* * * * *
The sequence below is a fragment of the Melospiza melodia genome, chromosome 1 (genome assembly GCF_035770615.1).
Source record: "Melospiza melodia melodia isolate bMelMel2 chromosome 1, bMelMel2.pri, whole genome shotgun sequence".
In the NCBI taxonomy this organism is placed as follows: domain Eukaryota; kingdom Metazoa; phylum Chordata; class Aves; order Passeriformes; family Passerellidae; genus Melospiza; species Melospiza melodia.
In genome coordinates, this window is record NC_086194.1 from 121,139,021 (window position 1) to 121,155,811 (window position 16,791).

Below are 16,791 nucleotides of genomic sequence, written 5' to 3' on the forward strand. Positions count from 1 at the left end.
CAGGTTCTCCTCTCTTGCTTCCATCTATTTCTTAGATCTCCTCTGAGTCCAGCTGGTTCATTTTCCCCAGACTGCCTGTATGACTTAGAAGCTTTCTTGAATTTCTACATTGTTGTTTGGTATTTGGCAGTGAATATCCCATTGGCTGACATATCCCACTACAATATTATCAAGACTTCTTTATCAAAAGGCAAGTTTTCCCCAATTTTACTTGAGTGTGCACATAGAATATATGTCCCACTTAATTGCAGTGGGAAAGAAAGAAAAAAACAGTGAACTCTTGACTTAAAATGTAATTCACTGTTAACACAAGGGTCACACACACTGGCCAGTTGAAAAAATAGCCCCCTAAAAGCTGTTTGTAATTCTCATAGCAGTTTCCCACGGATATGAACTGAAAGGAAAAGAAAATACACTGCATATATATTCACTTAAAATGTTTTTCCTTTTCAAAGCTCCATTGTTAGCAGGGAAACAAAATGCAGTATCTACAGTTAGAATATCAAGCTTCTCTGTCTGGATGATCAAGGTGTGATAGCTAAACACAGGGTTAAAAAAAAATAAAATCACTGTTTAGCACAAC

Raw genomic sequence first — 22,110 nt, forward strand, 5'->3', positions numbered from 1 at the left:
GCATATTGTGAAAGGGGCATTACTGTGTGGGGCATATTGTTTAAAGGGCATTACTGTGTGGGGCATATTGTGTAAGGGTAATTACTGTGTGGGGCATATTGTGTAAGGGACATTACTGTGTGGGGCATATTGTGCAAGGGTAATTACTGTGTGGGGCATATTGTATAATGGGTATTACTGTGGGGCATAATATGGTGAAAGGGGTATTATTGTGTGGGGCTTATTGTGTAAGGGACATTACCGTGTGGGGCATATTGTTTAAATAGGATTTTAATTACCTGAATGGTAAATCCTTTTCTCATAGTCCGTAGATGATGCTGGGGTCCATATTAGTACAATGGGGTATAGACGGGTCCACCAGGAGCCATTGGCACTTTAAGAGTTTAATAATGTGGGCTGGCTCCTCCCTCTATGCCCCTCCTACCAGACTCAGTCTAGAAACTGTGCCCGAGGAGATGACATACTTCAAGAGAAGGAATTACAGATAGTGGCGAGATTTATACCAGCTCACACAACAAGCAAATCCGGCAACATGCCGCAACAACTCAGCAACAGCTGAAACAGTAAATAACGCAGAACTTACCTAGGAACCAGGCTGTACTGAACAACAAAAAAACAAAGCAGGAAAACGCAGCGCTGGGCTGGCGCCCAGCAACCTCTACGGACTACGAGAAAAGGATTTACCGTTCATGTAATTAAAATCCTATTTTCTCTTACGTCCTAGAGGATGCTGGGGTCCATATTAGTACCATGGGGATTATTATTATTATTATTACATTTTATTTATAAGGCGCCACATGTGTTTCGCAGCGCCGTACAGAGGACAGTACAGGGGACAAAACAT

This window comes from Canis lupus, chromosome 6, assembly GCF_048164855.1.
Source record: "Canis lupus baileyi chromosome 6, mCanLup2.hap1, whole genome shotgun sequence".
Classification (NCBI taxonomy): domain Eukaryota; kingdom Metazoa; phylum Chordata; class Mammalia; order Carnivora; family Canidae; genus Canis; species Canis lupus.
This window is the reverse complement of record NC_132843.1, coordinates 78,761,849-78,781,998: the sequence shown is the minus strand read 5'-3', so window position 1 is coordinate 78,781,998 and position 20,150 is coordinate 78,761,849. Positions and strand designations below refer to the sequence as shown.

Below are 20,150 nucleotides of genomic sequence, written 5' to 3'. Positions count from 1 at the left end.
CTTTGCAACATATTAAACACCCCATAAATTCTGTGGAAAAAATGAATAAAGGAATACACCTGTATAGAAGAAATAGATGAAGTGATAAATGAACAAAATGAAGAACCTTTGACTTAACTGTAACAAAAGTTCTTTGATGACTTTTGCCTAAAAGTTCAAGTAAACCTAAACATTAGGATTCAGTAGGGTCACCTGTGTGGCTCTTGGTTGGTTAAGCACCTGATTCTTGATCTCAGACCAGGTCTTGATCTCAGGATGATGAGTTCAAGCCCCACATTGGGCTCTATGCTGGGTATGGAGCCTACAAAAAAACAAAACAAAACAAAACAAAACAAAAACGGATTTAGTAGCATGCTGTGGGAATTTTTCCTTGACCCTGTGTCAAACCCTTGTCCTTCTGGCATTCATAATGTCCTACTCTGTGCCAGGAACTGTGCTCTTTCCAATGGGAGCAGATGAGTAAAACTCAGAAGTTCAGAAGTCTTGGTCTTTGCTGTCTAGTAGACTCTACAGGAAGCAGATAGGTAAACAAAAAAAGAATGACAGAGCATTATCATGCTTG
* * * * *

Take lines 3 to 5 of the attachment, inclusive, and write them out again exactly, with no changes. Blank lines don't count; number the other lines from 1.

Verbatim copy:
In the NCBI taxonomy this organism is placed as follows: domain Eukaryota; kingdom Metazoa; phylum Chordata; class Aves; order Passeriformes; family Passerellidae; genus Melospiza; species Melospiza melodia.
In genome coordinates, this window is record NC_086194.1 from 121,139,021 (window position 1) to 121,155,811 (window position 16,791).

Below are 16,791 nucleotides of genomic sequence, written 5' to 3' on the forward strand. Positions count from 1 at the left end.